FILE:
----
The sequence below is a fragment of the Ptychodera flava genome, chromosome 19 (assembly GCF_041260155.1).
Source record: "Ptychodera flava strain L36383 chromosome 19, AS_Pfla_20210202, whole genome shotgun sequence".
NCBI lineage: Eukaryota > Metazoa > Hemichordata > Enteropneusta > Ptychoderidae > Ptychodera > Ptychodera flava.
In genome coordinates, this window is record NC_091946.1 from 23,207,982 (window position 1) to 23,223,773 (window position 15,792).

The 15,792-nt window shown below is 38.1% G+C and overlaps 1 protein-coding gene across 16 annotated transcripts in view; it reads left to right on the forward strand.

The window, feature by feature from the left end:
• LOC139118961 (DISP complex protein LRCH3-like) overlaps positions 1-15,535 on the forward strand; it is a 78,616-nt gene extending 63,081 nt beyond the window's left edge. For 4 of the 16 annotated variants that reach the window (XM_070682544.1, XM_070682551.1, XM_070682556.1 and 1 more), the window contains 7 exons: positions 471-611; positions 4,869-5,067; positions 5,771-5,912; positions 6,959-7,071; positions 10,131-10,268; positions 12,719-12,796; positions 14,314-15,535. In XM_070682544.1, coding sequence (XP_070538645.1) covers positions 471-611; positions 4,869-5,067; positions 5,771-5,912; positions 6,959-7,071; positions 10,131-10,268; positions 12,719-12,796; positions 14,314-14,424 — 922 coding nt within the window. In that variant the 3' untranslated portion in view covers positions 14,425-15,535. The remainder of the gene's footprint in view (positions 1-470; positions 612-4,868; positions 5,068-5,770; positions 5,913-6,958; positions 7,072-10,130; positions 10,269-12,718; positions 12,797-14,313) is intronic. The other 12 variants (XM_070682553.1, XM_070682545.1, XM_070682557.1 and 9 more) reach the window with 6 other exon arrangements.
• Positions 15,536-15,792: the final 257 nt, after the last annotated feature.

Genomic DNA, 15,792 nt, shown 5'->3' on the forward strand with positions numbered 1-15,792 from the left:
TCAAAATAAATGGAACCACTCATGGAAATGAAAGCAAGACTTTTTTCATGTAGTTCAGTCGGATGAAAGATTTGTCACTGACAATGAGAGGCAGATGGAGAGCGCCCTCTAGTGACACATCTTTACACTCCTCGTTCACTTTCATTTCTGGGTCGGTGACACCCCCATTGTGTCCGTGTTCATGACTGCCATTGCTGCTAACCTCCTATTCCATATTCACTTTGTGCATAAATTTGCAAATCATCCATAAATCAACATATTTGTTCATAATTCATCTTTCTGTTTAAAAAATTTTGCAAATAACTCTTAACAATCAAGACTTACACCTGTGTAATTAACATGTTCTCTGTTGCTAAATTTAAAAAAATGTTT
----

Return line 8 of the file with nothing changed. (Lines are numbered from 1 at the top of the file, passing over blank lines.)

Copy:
• Positions 15,536-15,792: the final 257 nt, after the last annotated feature.